Friday, October 28, 2005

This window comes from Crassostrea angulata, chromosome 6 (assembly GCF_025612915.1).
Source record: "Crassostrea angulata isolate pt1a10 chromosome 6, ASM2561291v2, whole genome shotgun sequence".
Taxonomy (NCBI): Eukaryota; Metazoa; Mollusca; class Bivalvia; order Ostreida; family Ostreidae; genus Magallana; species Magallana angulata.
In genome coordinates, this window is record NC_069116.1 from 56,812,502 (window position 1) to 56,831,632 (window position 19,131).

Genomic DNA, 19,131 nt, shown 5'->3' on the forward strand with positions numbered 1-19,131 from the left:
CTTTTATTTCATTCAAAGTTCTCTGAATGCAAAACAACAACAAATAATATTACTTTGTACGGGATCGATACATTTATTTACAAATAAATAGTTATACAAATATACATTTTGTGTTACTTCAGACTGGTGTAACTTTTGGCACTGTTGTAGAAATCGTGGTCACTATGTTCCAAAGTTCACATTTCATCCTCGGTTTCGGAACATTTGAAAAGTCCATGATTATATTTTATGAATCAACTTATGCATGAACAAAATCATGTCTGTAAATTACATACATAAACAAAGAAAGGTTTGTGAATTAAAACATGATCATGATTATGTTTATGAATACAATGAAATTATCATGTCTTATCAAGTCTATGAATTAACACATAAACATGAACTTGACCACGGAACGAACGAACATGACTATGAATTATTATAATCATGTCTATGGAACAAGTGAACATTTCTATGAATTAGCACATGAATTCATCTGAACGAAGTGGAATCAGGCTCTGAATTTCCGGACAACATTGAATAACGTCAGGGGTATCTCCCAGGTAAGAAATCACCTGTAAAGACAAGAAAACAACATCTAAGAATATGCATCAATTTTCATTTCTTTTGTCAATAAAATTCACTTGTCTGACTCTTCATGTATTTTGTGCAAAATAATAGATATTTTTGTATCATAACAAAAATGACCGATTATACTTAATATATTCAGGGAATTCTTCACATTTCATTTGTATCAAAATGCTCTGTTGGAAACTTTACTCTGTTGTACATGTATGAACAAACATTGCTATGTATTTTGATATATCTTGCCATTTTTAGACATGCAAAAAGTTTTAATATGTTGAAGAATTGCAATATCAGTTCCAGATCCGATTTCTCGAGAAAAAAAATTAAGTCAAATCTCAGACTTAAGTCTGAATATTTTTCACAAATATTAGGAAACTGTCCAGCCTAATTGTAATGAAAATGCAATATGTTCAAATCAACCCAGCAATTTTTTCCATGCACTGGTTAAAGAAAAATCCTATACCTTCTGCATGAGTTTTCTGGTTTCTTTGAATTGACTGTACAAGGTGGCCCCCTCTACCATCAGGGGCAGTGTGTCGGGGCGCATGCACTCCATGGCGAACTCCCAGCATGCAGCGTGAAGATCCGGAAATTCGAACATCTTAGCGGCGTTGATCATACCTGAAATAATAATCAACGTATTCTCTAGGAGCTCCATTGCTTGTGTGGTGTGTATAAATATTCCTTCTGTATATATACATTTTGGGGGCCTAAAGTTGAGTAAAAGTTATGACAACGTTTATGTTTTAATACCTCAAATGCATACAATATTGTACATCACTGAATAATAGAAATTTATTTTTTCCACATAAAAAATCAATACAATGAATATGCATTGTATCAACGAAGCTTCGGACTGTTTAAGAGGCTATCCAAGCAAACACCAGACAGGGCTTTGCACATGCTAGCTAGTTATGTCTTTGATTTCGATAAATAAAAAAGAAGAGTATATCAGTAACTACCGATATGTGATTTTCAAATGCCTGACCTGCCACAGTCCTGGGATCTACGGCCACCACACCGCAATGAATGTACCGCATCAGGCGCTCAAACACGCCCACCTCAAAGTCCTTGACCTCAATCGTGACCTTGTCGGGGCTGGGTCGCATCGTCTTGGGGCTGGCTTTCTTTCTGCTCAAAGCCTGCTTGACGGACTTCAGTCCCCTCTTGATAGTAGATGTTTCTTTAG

Doug and I went out for a walk after it had been raining for days. The sun finally peeked through one evening and it was so nice, out we went. I stopped and took a picture of a perfect mushroom I saw. We continued walking. I noticed more mushrooms ---different mushrooms! I took more pictures. Now my interest was peaked. I would disappear into the trees and shrubs and when Doug would turn to talk to me, I would be in the bushes kneeling down taking another picture. Earlier that day, our neighbor's goat happened to come over. Doug had hooked him up to Chevy's long dog run to wait until we had a chance to walk him back. We did not expect the owner to show up to get him. It was such a nice evening, Doug got a rope, secured it around the goats neck and we started off to take the goat back home. I saw so many mushrooms as we went along! Soon Doug was pointing them out to me too. Huge ones, teensy ones. I took over 25 different pictures. Soon Doug left me far behind. When we got home I had wet, cold knees. Since that day, I have done some mushroom reading. I found out the climate has to be WET and at least 50º(F) cool, in order for them to flourish. Our fall weather is perfect for mushrooms. I learned that we don't have Alaskan mushrooms, there aren't Australian mushrooms, or Californian mushrooms, etc. Mushrooms appear to be native all over the world! Each decaying organism has it's own kind of mushroom. The mushrooms break down organisms into food that a tree or other plant can utilize to grow strong and healthy. One article I read at http://www.gi.alaska.edu/ScienceForum/ASF11/1161.html told that according to Eef Arnolds of the Netherlands, there is a catastrophic decline of mushrooms in Europe. They don't know why, but think it might be because of air pollution, and this was written in 1993! I like to have mushrooms in my salad, on pizza and they are yummi in spaghetti sauce. Kind of sad to think these little things are declining. It is not evident here. This past fall, there were so many mushrooms and so many different kinds! I saw some with little bites out of them, maybe a mouse was eating them. I figured, that must be an edible mushroom but I would not want to try it. Bugs like them too for eating and they lay thier eggs in them too! bleah! The very showy mushroom, Amanita Muscaria is also referred to as the mystical mushroom. I have always been told they are poisonous and stay well away from them. I read online that some people smoke them and get high! Siberian reindeer have been seen eating them and squirrels store them way in their coffers! There is even suggestions that the Santa Claus and his reindeer story is related to smoking amanita muscaria 'shrooms. Something about Shaman's and how they delivered the red mushroom, and when reindeer eat them they --fly high! After our nature walk and after reading about the lowly mushrooms, I must say that mushrooms are alive and well in Alaska, at least it looks that way to me. ....but I am not a "fungal ecologist." There is a spider in this picture, can you see it?